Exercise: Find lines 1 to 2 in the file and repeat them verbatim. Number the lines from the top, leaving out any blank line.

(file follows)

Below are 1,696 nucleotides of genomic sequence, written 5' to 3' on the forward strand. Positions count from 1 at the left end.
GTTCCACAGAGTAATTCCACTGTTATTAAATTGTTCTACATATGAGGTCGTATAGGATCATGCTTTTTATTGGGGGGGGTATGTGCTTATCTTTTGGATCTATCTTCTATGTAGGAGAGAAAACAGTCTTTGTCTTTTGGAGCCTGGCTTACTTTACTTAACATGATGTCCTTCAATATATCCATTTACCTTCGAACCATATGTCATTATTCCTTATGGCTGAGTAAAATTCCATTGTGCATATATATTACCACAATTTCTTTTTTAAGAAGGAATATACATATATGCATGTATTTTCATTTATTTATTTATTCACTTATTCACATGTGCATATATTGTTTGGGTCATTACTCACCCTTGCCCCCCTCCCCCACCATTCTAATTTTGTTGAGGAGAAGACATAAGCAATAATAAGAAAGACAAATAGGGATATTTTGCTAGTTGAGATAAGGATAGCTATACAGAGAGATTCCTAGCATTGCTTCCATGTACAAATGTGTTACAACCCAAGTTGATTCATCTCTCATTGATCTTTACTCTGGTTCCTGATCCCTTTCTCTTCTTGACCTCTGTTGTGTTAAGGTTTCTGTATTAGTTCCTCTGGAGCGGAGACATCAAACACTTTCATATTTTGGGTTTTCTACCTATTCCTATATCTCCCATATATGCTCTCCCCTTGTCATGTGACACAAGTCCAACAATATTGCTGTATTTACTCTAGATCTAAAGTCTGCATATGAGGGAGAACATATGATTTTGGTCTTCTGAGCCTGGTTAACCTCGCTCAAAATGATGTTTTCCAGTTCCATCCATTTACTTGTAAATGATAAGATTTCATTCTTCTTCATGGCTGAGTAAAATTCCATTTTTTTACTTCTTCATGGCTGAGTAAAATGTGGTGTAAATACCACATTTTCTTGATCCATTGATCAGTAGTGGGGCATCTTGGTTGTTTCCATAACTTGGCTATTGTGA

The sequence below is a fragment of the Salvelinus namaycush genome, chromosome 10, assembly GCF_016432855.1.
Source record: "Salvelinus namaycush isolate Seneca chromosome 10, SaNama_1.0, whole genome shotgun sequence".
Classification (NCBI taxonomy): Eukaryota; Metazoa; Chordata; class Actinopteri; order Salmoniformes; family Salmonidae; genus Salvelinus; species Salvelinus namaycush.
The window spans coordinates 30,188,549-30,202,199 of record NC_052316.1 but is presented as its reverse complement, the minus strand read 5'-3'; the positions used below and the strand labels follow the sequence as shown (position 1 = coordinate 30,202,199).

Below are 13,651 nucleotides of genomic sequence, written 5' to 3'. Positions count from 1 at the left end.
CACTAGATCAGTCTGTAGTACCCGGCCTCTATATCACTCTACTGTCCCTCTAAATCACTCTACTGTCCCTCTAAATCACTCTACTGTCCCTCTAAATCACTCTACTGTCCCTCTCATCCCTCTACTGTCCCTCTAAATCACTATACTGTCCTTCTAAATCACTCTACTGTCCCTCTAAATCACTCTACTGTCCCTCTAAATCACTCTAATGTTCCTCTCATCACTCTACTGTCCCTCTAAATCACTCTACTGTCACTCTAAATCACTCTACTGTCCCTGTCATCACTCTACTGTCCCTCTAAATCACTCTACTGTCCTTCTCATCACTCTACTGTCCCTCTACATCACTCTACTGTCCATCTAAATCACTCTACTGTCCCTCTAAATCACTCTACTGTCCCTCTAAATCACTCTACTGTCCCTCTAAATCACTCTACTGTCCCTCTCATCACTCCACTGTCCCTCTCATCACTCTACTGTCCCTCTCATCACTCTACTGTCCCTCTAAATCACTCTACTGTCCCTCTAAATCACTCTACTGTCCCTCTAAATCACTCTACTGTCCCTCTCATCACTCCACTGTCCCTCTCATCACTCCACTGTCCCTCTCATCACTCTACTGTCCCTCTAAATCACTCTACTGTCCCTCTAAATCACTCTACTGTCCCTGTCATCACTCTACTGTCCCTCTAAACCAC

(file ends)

Below are 1,696 nucleotides of genomic sequence, written 5' to 3' on the forward strand. Positions count from 1 at the left end.
GTTCCACAGAGTAATTCCACTGTTATTAAATTGTTCTACATATGAGGTCGTATAGGATCATGCTTTTTATTGGGGGGGGTATGTGCTTATCTTTTGGATCTATCTTCTATGTAGGAGAGAAAACAGTCTTTGTCTTTTGGAGCCTGGCTTACTTTACTTAACATGATGTCCTTCAATATATCCATTTACCTTCGAACCATATGTCATTATTCCTTATGGCTGAGTAAAATTCCATTGTGCATATATATTACCACAATTTCTTTTTTAAGAAGGAATATACATATATGCATGTATTTTCATTTATTTATTTATTCACTTATTCACATGTGCATATATTGTTTGGGTCATTACTCACCCTTGCCCCCCTCCCCCACCATTCTAATTTTGTTGAGGAGAAGACATAAGCAATAATAAGAAAGACAAATAGGGATATTTTGCTAGTTGAGATAAGGATAGCTATACAGAGAGATTCCTAGCATTGCTTCCATGTACAAATGTGTTACAACCCAAGTTGATTCATCTCTCATTGATCTTTACTCTGGTTCCTGATCCCTTTCTCTTCTTGACCTCTGTTGTGTTAAGGTTTCTGTATTAGTTCCTCTGGAGCGGAGACATCAAACACTTTCATATTTTGGGTTTTCTACCTATTCCTATATCTCCCATATATGCTCTCCCCTTGTCATGTGACACAAGTCCAACAATATTGCTGTATTTACTCTAGATCTAAAGTCTGCATATGAGGGAGAACATATGATTTTGGTCTTCTGAGCCTGGTTAACCTCGCTCAAAATGATGTTTTCCAGTTCCATCCATTTACTTGTAAATGATAAGATTTCATTCTTCTTCATGGCTGAGTAAAATTCCATTTTTTTACTTCTTCATGGCTGAGTAAAATGTGGTGTAAATACCACATTTTCTTGATCCATTGATCAGTAGTGGGGCATCTTGGTTGTTTCCATAACTTGGCTATTGTGA